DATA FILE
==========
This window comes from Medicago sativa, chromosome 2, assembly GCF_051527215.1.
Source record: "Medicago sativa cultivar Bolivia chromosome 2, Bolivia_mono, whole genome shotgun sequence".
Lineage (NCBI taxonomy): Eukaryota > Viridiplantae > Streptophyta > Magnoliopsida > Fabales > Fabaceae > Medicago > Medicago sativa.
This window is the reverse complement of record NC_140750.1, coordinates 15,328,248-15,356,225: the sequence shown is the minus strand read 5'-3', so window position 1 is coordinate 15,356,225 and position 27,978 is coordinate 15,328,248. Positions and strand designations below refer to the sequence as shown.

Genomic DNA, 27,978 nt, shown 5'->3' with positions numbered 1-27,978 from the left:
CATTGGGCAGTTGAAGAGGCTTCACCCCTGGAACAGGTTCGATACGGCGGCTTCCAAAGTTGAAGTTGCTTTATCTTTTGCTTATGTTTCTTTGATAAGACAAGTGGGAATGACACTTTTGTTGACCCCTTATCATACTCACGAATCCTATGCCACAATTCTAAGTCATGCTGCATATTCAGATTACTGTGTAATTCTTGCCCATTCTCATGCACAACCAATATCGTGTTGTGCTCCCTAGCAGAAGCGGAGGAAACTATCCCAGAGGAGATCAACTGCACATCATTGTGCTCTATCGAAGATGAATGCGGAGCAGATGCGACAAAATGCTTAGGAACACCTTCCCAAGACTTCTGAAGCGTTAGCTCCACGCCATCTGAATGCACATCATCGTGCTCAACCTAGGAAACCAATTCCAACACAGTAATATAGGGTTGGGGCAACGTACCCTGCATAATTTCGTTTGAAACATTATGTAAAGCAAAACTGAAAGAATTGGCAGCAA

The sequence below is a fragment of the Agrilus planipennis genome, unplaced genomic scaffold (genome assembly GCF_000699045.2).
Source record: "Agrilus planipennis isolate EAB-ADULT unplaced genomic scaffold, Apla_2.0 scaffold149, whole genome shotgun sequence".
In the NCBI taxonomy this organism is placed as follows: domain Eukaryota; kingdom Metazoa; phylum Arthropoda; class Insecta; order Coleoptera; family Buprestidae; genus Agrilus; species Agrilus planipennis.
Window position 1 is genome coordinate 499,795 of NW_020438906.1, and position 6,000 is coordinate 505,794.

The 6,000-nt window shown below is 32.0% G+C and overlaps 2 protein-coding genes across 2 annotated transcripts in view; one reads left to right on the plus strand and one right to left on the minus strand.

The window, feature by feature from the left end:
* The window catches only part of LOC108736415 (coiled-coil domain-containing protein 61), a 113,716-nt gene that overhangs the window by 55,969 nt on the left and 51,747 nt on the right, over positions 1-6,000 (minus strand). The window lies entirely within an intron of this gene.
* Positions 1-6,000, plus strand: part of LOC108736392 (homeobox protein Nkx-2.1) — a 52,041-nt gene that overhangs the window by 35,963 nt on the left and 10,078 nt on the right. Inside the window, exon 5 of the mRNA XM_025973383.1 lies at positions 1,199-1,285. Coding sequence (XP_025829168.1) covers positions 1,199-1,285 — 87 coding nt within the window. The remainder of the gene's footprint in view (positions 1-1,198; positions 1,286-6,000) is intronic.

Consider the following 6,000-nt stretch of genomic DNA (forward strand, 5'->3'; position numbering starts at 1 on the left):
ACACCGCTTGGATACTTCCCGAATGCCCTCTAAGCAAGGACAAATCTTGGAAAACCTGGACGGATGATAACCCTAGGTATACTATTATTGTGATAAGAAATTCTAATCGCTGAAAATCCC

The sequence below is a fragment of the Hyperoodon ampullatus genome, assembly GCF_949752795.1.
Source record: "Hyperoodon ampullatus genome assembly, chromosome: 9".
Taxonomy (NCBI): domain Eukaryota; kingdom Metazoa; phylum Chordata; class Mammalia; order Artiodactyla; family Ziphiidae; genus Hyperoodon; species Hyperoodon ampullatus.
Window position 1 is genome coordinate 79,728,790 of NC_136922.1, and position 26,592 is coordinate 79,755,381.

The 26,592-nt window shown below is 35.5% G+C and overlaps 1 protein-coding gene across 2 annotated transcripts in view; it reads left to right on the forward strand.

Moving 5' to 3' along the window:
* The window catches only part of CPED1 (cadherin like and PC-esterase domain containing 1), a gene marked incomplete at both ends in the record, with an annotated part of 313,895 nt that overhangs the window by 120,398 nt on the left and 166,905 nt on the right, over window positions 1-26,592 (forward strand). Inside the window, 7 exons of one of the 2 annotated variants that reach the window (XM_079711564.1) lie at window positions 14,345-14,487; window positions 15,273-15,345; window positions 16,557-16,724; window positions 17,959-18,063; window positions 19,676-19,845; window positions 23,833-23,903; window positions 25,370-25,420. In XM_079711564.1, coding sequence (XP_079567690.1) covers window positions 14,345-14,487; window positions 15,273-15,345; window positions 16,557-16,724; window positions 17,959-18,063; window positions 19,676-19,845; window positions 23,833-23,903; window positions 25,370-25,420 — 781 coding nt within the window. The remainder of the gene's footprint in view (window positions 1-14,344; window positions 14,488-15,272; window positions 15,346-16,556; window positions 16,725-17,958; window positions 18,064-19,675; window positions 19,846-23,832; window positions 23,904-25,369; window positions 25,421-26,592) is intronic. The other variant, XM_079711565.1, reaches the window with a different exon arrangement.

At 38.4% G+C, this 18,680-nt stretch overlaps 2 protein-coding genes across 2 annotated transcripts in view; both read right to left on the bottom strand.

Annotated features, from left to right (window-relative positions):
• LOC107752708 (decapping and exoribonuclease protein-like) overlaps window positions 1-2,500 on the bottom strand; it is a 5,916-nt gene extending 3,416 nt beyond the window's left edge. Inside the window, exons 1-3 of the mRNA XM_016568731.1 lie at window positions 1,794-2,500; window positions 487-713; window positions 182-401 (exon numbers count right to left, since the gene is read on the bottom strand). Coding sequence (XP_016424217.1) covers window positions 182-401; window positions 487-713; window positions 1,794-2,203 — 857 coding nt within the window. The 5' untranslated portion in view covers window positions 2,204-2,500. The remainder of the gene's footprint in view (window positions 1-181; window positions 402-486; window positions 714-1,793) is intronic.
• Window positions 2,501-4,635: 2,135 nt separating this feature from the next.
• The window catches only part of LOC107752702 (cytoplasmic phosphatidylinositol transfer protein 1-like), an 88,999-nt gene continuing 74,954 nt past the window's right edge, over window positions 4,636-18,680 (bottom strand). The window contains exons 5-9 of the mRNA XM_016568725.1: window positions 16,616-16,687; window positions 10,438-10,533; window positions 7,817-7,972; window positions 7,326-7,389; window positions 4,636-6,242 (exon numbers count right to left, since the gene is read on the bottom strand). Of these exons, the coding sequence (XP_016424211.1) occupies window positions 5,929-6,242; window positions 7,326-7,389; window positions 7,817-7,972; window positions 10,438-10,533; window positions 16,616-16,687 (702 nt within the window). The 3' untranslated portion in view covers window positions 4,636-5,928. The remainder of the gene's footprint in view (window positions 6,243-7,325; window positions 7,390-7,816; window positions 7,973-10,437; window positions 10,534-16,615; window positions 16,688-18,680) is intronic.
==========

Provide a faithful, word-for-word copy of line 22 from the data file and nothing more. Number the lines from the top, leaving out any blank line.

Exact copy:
Moving 5' to 3' along the window: